In lathe machines, pieces are cut in a circular direction with indexable tools.

    With CNC technology, the cuts employed by lathes are carried out with precision and high velocity.

    CNC lathes are used to produce complex designs that wouldn’t be possible on manually run versions of the machine. Overall, the control functions of CNC-run mills and lathes are similar.

    As with the former, lathes can be directed by G-code or unique proprietary code. However, most CNC lathes consist of two axes — X and Z.


    CNC mills are capable of running on programs comprised of number- and letter-based prompts, which guide pieces across various distances.

    The programming employed for a mill machine could be based on either G-code or some unique language developed by a manufacturing team.

    Basic mills consist of a three-axis system (X, Y and Z), though most newer mills can accommodate three additional axes.

    A milling machine is used to cut and shape solid materials.

    A milling machine can be vertical or horizontal, based on the orientation of the spindle.

    Both the workpiece and milling cutter move, controlled manually, mechanically or through a digital computer numerical control (CNC Milling Machine).

    Milling machines generally use cutting fluid to wash away excess material and cool and lubricate the metal. The waste material removed is called chips.

    The workpiece and cutting piece can be controlled down to .001 inches. Both simple and complex cuts are made with milling machines from keyway cutting to diesinking.


    A CNC Milling Machine is controlled by a computer. It is generally used with a vertical or horizontal milling machine and can move the spindle along the Z-axis.

    The first CNC machines, then called numerically controlled (NC) machines, were built in the 1940s and 1950s and followed points on punched tape to direct the motors to move.

    A CNC machine today works with computer-aided design (CAD) and computer-aided manufacturing (CAM) programs and is highly automated.


    Involves cutting a material using a plasma torch. Commonly used to cut steel and other metals, but can be used on a variety of materials.

    In this process, gas (such as compressed air) is blown at high speed out of a nozzle; at the same time, an electrical arc is formed through that gas from the nozzle to the surface being cut, turning some of that gas to plasma.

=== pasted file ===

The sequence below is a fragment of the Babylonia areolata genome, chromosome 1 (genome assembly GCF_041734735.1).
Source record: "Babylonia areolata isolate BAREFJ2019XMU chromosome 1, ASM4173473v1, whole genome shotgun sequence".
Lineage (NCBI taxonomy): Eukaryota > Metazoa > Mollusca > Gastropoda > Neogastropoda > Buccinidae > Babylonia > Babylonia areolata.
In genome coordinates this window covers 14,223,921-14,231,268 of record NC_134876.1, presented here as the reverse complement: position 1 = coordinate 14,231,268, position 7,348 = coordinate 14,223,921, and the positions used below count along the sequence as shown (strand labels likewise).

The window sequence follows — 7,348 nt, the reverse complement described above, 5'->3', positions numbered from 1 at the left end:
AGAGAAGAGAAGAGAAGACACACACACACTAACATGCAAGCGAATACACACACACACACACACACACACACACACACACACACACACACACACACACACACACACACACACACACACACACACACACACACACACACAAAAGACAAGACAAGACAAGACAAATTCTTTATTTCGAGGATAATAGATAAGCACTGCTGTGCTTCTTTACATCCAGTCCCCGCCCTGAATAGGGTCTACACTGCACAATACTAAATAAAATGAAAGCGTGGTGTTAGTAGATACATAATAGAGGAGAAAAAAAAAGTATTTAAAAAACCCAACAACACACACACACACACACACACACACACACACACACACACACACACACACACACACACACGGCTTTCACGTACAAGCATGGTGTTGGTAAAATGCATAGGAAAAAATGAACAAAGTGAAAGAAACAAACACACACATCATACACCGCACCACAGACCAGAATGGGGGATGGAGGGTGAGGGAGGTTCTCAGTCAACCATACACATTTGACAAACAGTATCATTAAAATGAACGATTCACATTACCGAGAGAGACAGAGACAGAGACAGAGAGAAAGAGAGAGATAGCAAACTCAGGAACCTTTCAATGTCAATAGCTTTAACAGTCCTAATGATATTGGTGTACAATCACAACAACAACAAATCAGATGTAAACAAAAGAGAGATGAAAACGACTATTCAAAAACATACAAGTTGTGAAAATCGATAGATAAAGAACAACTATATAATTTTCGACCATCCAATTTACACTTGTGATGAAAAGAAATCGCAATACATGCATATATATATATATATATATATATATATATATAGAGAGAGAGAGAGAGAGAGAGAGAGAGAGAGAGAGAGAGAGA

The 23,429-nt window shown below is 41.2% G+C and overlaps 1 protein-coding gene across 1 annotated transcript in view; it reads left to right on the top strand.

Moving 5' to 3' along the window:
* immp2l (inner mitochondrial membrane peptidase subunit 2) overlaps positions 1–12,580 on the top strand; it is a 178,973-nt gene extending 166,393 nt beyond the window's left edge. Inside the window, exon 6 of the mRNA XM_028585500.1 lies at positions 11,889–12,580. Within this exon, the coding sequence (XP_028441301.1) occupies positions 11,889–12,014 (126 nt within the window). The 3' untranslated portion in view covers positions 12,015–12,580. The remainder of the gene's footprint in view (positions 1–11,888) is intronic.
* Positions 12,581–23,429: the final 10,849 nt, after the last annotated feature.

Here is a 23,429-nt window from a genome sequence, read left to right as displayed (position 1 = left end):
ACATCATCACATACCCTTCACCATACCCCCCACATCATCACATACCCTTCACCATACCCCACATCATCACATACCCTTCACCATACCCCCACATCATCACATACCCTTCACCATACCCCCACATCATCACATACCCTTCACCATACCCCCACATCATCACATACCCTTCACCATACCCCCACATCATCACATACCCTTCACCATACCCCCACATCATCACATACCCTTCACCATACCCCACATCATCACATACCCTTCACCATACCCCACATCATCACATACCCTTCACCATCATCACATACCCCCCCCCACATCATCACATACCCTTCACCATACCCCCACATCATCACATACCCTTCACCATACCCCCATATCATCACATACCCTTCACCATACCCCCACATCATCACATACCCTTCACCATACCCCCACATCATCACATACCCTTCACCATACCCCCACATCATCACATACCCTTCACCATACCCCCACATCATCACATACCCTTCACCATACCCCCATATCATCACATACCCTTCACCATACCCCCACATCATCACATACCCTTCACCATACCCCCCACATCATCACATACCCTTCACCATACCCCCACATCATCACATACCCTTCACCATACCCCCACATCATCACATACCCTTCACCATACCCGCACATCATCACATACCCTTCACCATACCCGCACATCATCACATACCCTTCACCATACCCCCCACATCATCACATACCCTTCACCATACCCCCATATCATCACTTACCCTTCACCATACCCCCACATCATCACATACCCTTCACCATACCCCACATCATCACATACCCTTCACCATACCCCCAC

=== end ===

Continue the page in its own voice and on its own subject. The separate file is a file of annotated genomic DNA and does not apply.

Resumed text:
The plasma is sufficiently hot to melt the material being cut and moves sufficiently fast to blow molten metal away from the cut.


    (EDM), also known as spark machining, spark eroding, burning, die sinking, or wire erosion, is a manufacturing process in which a desired shape is obtained using electrical discharges (sparks).

    Material is removed from the workpiece by a series of rapidly recurring current discharges between two electrodes, separated by a dielectric fluid and subject to an electric voltage.

    One of the electrodes is called the tool electrode, or simply the “tool” or “electrode,” while the other is called the workpiece electrode, or “workpiece.”


    Type of screw machine used in mass production. Considered to be highly efficient by increasing productivity through automation.

    Can efficiently cut materials into small pieces while simultaneously utilizing a diversified set of tooling. Multi-spindle machines have multiple spindles on a drum that rotates on a horizontal or vertical axis.

    The drum contains a drill head which consists of a number of spindles that are mounted on ball bearings and driven by gears.

    There are two types of attachments for these drill heads, fixed or adjustable, depending on whether the center distance of the drilling spindle needs to be varied.


    Also known as wire cutting EDM, wire burning EDM, or traveling wire EDM, this process uses spark erosion to machine or remove material from any electrically conductive material, using a traveling wire electrode.

    The wire electrode usually consists of brass or zinc-coated brass material.

    Wire EDM allows for near 90 degree corners and applies very little pressure on the material.

    Since the wire is eroded in this process, a wire EDM machine feeds fresh wire from a spool while chopping up the used wire and leaving it in a bin for recycling.


    Also called cavity type EDM or volume EDM, sinker EDM consists of an electrode and workpiece submerged in oil or another dielectric fluid.

    The electrode and workpiece are connected to a suitable power supply, which generates an electrical potential between the two parts.

    As the electrode approaches the workpiece, dielectric breakdown occurs in the fluid forming a plasma channel and small spark jumps.

    Production dies and molds are often made with sinker EDM.

    Some materials, such as soft ferrite materials and epoxy-rich bonded magnetic materials are not compatible with sinker EDM as they are not electrically conductive.


    Also known as a waterjet, is a tool capable of slicing into metal or other materials (such as granite) by using a jet of water at high velocity and pressure, or a mixture of water and an abrasive substance, such as sand.

    It is often used during fabrication or manufacture of parts for machinery and other devices.

    Waterjet is the preferred method when the materials being cut are sensitive to the high temperatures generated by other methods.

    It has found applications in a diverse number of industries from mining to aerospace where it is used for operations such as cutting, shaping, carving, and reaming.